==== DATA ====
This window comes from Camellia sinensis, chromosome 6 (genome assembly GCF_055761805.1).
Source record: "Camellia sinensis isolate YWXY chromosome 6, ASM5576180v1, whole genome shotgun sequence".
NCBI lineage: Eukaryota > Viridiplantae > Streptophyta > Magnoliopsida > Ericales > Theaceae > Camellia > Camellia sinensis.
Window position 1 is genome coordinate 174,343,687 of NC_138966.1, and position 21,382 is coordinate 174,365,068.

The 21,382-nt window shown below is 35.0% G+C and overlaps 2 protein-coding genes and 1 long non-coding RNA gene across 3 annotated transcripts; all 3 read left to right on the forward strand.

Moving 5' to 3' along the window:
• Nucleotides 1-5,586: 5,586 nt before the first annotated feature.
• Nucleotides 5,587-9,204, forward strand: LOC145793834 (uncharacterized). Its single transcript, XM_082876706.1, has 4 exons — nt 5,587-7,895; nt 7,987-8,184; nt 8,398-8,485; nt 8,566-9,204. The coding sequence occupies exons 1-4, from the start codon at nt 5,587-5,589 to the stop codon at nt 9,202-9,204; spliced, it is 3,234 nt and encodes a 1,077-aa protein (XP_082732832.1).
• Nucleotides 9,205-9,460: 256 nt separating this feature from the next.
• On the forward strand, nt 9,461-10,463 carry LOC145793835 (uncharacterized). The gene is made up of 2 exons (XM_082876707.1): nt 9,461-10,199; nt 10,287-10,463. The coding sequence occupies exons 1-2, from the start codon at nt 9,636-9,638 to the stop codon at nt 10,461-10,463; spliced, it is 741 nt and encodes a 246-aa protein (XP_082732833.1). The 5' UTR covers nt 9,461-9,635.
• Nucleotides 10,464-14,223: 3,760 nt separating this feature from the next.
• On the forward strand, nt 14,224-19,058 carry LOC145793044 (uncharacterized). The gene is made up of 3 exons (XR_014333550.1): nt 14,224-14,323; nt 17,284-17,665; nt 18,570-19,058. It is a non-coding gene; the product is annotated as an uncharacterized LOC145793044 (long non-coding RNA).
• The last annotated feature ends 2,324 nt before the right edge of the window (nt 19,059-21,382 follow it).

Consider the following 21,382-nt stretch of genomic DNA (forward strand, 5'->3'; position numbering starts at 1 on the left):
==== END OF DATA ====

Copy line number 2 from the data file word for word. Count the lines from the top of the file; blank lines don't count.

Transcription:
Source record: "Camellia sinensis isolate YWXY chromosome 6, ASM5576180v1, whole genome shotgun sequence".